With an exceptional charm, panache and musical skill all their own, Victor & Penny have crafted a career out of their delightful live performances. The duo was conceived in 2011 and fully realized in 2012, when Jeff Freling quit his job with the Blue Man Group in Chicago and relocated to KC with actress/performer Erin McGrane, who was then a member of the cabaret troupe Alacartoona. Since then, the two have taken their self-described “antique pop” on the road, logging over 125,000 miles through 34 states and playing 205 shows in a single year.
This mileage has placed Victor & Penny in various concert halls, coffeehouses, festivals, community centers, museums, libraries, even a former Civil War base on an uninhabited island. “We have lots of stories from the road,” remarks McGrane. “Some good and some laughably terrible.” Because constant touring can impede the creative process, the two are exploring more inventive ways to inspire their vision.
Freling’s incendiary Django Reinhardt-esque guitar licks and McGrane’s complementary ukulele riffs coupled with a classic appearance and affable chemistry allows them a wide audience, but their ability to think outside the box provides them with more avenues of artistic expression. Their schedule this week alone reflects this scope: on Tuesday morning they performed with their Loose Change Orchestra (Rick Willoughby on bass and James Isaac on reeds) prior to Mayor Sly James’ State of the City address; the next day, Freling and McGrane begun a 3-day songwriting lab in the lobby of Missouri Bank. This all leads up to Friday evening, where they will be playing to a nearly sold-out crowd at The Buffalo Room.
Even Mayor James took note of their ingenuity in his speech (via Twitter @KCMO): “Victor and Penny’s approach exemplifies the vibrant KC arts community and the entrepreneurial spirit powering our local economy.”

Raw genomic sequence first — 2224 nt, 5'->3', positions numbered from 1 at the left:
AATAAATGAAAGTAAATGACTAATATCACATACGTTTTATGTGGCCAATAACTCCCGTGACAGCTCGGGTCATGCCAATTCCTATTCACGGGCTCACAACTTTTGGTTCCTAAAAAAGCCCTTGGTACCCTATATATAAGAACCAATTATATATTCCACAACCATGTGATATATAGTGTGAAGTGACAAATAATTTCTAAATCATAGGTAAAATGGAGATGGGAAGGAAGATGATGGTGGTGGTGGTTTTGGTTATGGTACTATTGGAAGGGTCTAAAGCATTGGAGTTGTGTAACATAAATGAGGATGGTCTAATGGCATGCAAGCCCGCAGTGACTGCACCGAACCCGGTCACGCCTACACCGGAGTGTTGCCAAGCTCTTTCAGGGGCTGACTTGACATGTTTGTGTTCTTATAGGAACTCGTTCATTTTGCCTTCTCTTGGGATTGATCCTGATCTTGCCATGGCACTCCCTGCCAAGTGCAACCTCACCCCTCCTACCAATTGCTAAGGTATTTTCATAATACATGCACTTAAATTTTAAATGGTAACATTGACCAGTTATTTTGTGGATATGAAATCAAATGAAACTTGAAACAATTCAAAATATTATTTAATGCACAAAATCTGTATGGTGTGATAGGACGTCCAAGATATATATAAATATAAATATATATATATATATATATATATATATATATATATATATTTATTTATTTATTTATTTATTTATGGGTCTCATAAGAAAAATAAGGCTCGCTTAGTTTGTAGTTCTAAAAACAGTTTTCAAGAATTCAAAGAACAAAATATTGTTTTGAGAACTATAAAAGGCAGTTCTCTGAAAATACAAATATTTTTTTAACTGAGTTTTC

With Missouri Bank’s Artist in Residence program, the duo hopes to create new material for their first album of mostly original work (slated for early 2016) and connect with fans on a higher level by including them in the creative process. “We hope to deepen our relationship with our fans in a more meaningful way that invites their ideas, thoughts and reactions for our artistic inspiration and possible inclusion in the new work,” says McGrane. “If our goal as artists is to connect with our audience, then finding new ways to make our art accessible is essential for growth.”
By seeking new channels of accessibility and creativity, Victor & Penny grow into a more viable artistic unit and business model. “We want to be the very best artists and people we can be,” McGrane says. “We don’t want to stop or slow down; we just want to do things better and with more joy and less stress.”
You can catch Victor & Penny at the Missouri Bank Crossroads bank lobby from 10-5 pm today until Friday and, if you want, participate in their songwriting lab. Submit short phrases in person or via Twitter (@VictorandPenny) with the hashtag #VPSongLab. On Friday evening, they will perform at The Buffalo Room with musician and humorist Danielle Ate the Sandwich. Tickets are available on Eventbrite.
Michelle Bacon is a musician and writer dedicated to the Kansas City music community. As editor of The Deli Magazine-Kansas City and social media coordinator for Midwest Music Foundation and Folk Alliance International, she advocates and helps spotlight music in the area. She is also a freelance writer for The Kansas City Star and plays in area bands The Philistines, Dolls on Fire and Chris Meck & the Guilty Birds.